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Sunday, March 17, 2013

Kreegah! Kevin Bundolo! (or "John Carter: The Post-Mortem")

True confessions. I grew up on Edgar Rice Burroughs. Tarzan of the Apes, just then re-released in paperback, was the gateway drug. But soon I was enthralled by all of Burroughs' universe, both the steady stream of reprints that started appearing everywhere (Ace and Ballantine must have kept the presses running 24/7 for a few years -- there seemed to be new Burroughs reprints every month), and DC Comics' masterful adaptations that started filling the spinner racks at local newstands, particularly Joe Kubert's raw, visceral version of the Ape Man. Weird words and place names soon began to pepper my vocabulary (Barsoom, kreegah, Pellucidar, tarmangani, Opar, etc.), as a steady stream of Burroughs pulp began to fill my pre-adolescent brain,competing for space with a swelling interest in girls. For a few years, my dreams were as much about Carson of Venus, the Mucker, John Carter of Mars, Tarzan, Korak and all the other manly men of adventure and derring-do as it was about Susan in History, Diane in English, or Pam in art. 

Of course, in the end, the girls won, but then they always do. And to tell the truth, a steady diet of Burroughs for a few years eventually wears thin, and that adolescent rush of fantasy quietly slipped into its cave.

But it emerged periodically, that heady mix of awe and discovery, of heroes and perfectly realized new worlds to discover, mostly unleashed by film: the first Star Wars, Bladerunner, the first Alien, the occasional Stephen King novel, Lord of the Rings, Justin Cronin's Passage. The whole sparkly vampire thing didn't do it, and I thought Avatar was lunkheaded and self-conscious, high-minded silliness and self-indulgent ego wrapped up in the Emperor's new 3D clothes.

Last year's JOHN CARTER from Disney brought me right back. It was a hoot. It might not have always been faithful to the text, but the magic was. It wasn't as awe-inspiring as A New Hope, perhaps, and I could have done without the cutie-pie dog beast (although from a marketing standpoint it makes sense -- after all, R2D2 was cute too), but there was enough rousing action, imaginative artistry and oh-my-god-is-that-cool! moments to keep both my the Girl Detective and I mesmerized -- with ot without 3D.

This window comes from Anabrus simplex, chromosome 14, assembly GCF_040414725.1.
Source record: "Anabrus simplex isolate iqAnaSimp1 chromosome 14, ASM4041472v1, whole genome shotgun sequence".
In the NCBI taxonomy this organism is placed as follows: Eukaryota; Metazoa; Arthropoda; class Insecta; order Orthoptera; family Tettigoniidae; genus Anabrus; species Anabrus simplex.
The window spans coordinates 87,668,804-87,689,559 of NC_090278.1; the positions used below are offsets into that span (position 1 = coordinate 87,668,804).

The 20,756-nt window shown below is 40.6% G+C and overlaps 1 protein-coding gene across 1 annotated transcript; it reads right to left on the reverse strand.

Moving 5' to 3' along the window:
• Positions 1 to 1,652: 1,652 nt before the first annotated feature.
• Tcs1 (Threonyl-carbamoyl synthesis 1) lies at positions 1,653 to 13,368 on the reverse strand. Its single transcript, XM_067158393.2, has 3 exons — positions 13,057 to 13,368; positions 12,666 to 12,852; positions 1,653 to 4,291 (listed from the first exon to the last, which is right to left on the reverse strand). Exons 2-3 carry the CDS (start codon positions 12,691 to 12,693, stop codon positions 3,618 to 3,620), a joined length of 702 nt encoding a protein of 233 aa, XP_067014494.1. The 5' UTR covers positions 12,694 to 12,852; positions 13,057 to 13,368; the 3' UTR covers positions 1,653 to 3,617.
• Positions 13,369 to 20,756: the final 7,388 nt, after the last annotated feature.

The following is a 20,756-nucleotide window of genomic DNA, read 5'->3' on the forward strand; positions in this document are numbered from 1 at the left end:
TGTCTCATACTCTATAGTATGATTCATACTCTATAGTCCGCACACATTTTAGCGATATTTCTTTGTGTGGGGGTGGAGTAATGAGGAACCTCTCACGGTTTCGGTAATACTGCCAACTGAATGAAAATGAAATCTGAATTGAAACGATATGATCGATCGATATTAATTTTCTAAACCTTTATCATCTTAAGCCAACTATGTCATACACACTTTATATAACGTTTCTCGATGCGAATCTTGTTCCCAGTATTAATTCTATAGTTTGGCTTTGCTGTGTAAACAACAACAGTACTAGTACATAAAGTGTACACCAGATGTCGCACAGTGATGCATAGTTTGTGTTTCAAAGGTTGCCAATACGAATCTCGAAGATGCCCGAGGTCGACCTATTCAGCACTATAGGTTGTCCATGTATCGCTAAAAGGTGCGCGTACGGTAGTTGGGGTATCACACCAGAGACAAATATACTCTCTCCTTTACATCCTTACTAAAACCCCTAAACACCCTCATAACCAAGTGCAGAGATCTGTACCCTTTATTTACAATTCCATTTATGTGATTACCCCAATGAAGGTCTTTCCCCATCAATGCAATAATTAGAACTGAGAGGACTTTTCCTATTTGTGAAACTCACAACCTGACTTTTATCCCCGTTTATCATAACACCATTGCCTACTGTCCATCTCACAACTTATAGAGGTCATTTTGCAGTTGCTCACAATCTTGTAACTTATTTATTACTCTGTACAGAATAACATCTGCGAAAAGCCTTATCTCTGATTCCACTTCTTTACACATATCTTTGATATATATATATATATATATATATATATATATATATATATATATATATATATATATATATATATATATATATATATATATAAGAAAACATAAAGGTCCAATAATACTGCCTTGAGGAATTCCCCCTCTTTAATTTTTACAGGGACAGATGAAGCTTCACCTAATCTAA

The "critics" hated it. Well, not real critics, for the most part, who were mixed about it, but those bandwagon jumpers who think they're critics simply because they have a blog or Twitter account and an over-developed sense of snark. The same high-minded critics who drool regularly all over such sub-par but superbly hyped flicks as Sin City and The Avengers. No, John Carter wasn't perfect, but the vitriol unleashed against it -- even before it was released -- via Twitter and the blogosphere and in second rate "review" sites all over the web was spectacular. 

It was like a concerted effort to destroy the film. Bad press piled upon bad press. Almost every "review" I read rushed to mention how much it cost , how much it was losing and how poorly it did on its opening weekend. It was like a sports analyst describing a hockey game by reading only the final score.

I mean, really. "Taylor Kitsch is no Mark Hammil"? Is that the best you can do, kid?

In his new book, John Carter and The Gods of Hollywoods, film makmer Michael Sellers contends that yes, there was indeed a conspiracy to destroy this film, and most of the damage was done long before most of the Blogosphere Sheep got their bleats in. Not so subtly subtitled "The True Story of What Went Wrong With Disney's John Carter and Why Edgar Rice Burroughs Original Superhero Isn't Dead Yet," it's a sobering tale told by an insider of corporate stupidity, inept marketing, studio politics and petty rivals and jealousies, and an angry indictment of all that's wrong, not just about Disney, but Hollywood (and corporate America) itself. 

For those of you who defied the Snark Week Attacks and the Gods of Hollywood and saw the film anyway, and enjoyed it (or even if you didn't), this is still a fascinating and intriguing look at the inner workings (or non-workings) of Hollywood's Dream Factory. And for Burroughs' fans, it's worth it just to bear witness to the long, sad march to the screen of a much-beloved book written over a century ago.